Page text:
Appeals Court Upholds Mexican Seafood Ban To Protect The Endangered Vaquita Porpoise

By Kendal Blust
Published: Wednesday, May 29, 2019 - 8:52am
Updated: Wednesday, May 29, 2019 - 9:05am

fishing boats
Kendal Blust/KJZZ
Fishing boats at the docks in San Felipe, Baja California in October 2018.

A U.S. federal appeals court is upholding a ban on Mexican fish and shrimp caught with gillnets in the uppermost part of Mexico’s Sea of Cortez. The ban was implemented last July by the U.S. Court of International Trade to protect a small, endangered porpoise.

Last week, the U.S. Court of Appeals for the Federal Circuit rejected the U.S. government's appeal to stay the seafood ban.

That’s a win for environmentalists who hope to pressure the Mexican government to protect the endangered vaquita marina porpoise. There are only about 10 vaquitas left, and fishermen’s nets are a considered a threat to the porpoise’s survival.

“It is a desperate situation for the vaquita,” said Sarah Uhlemann, international program director and senior attorney for the Center for Biological Diversity. “We believe that we need to put all the pressure possible on the Mexican government to get them to take action, to get them out on the water making sure that these dangerous nets are not being deployed.”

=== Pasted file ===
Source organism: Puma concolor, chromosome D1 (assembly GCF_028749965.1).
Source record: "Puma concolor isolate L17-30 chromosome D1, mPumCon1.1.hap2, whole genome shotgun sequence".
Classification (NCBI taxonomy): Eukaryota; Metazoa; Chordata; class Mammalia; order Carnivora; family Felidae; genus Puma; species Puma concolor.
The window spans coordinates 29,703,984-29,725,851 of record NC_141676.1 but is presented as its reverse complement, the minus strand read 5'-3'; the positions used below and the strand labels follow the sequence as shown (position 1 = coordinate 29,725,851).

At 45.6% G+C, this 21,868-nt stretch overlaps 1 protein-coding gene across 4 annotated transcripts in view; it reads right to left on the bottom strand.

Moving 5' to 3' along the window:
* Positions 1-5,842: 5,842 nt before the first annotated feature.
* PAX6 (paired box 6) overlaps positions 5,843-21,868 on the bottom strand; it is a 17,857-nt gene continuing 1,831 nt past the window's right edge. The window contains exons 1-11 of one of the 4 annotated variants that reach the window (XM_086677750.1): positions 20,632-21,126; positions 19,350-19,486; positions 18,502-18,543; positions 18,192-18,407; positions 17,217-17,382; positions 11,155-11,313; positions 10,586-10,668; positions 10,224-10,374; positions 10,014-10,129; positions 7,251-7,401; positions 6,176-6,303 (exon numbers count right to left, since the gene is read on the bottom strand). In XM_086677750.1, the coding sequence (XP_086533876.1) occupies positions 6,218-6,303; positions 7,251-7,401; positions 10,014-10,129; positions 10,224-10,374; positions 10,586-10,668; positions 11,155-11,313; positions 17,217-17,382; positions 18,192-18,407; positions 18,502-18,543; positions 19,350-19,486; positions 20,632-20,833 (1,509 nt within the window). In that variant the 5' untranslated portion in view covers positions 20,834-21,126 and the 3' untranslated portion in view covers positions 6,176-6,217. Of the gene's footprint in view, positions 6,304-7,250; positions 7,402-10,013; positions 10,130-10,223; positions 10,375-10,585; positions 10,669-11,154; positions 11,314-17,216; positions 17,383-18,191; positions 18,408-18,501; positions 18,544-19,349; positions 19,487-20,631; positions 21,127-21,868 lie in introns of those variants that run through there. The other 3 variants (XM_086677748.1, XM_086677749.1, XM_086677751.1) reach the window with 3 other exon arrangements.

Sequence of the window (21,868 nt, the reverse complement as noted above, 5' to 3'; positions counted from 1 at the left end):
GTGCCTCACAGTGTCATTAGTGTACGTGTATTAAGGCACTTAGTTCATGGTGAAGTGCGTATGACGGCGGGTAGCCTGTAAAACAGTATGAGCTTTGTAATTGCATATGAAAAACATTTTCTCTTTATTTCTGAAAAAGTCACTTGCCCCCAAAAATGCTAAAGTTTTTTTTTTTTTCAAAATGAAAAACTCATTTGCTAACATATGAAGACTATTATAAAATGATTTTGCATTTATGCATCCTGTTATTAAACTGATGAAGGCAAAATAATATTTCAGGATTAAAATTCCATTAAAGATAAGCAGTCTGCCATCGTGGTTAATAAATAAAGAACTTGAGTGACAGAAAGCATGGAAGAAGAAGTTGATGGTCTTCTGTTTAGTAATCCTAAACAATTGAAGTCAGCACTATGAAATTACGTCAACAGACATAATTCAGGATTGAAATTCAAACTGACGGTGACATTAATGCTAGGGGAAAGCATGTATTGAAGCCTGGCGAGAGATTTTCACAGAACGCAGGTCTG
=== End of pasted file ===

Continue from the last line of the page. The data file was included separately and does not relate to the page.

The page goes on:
The Center for Biological Diversity, along with the Animal Welfare Institute and the Natural Defense Council, brought a lawsuit against the U.S. government in 2018 asking authorities to uphold the Marine Mammal Protection Act, Uhlemann said. It requires the U.S. only to import seafood caught using the same standards for marine mammal bycatch that U.S. fishermen are subject to.

A lower court made a preliminary injunction in July imposing a temporary ban until the case can be brought to court.

Uhlemann said the ban is necessary to prevent the vaquita from becoming extinct, and it ensures that U.S consumers aren’t buying shrimp and fish that endanger the porpoise.

Local fishermen, however, say it’s only illegal nets used to catch the huge, endangered totoaba fish that trap and drown the vaquita.

“It won’t help the vaquita at all to put a ban in place,” said Lorenzo Garcia, president the largest fishermen’s federation in the town of San Felipe, Baja California.

Instead, the seafood ban only hurts legal fishermen rather than addressing illegal totoaba poaching, he said.

But Uhlemann said while it’s important to crack-down on totoaba poaching, that’s not enough. To save the few vaquitas that are left, she said, all gillnets have to be kept out of the water.

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